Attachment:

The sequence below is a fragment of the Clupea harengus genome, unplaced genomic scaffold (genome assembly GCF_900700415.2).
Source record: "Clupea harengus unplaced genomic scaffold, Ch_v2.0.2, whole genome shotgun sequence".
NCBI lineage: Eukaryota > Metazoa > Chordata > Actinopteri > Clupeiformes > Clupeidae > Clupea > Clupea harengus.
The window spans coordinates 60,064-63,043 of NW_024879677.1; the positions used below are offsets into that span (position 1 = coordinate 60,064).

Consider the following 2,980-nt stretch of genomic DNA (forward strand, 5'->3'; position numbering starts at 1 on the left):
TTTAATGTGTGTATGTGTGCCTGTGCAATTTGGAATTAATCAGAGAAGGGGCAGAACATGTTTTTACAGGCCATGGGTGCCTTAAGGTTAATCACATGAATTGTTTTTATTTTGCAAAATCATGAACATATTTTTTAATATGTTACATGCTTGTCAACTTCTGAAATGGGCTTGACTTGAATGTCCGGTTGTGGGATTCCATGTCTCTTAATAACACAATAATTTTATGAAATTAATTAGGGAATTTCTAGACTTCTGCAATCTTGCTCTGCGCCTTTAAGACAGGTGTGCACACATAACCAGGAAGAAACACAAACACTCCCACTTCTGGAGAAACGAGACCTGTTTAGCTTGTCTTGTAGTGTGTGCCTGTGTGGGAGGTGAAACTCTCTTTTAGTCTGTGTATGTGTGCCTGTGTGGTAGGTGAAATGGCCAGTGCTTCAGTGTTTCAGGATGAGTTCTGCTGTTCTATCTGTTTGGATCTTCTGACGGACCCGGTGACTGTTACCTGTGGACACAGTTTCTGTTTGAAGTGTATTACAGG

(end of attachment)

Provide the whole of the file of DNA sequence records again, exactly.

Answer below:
The sequence below is a fragment of the Clupea harengus genome, unplaced genomic scaffold (genome assembly GCF_900700415.2).
Source record: "Clupea harengus unplaced genomic scaffold, Ch_v2.0.2, whole genome shotgun sequence".
NCBI lineage: Eukaryota > Metazoa > Chordata > Actinopteri > Clupeiformes > Clupeidae > Clupea > Clupea harengus.
The window spans coordinates 60,064-63,043 of NW_024879677.1; the positions used below are offsets into that span (position 1 = coordinate 60,064).

Consider the following 2,980-nt stretch of genomic DNA (forward strand, 5'->3'; position numbering starts at 1 on the left):
TTTAATGTGTGTATGTGTGCCTGTGCAATTTGGAATTAATCAGAGAAGGGGCAGAACATGTTTTTACAGGCCATGGGTGCCTTAAGGTTAATCACATGAATTGTTTTTATTTTGCAAAATCATGAACATATTTTTTAATATGTTACATGCTTGTCAACTTCTGAAATGGGCTTGACTTGAATGTCCGGTTGTGGGATTCCATGTCTCTTAATAACACAATAATTTTATGAAATTAATTAGGGAATTTCTAGACTTCTGCAATCTTGCTCTGCGCCTTTAAGACAGGTGTGCACACATAACCAGGAAGAAACACAAACACTCCCACTTCTGGAGAAACGAGACCTGTTTAGCTTGTCTTGTAGTGTGTGCCTGTGTGGGAGGTGAAACTCTCTTTTAGTCTGTGTATGTGTGCCTGTGTGGTAGGTGAAATGGCCAGTGCTTCAGTGTTTCAGGATGAGTTCTGCTGTTCTATCTGTTTGGATCTTCTGACGGACCCGGTGACTGTTACCTGTGGACACAGTTTCTGTTTGAAGTGTATTACAGG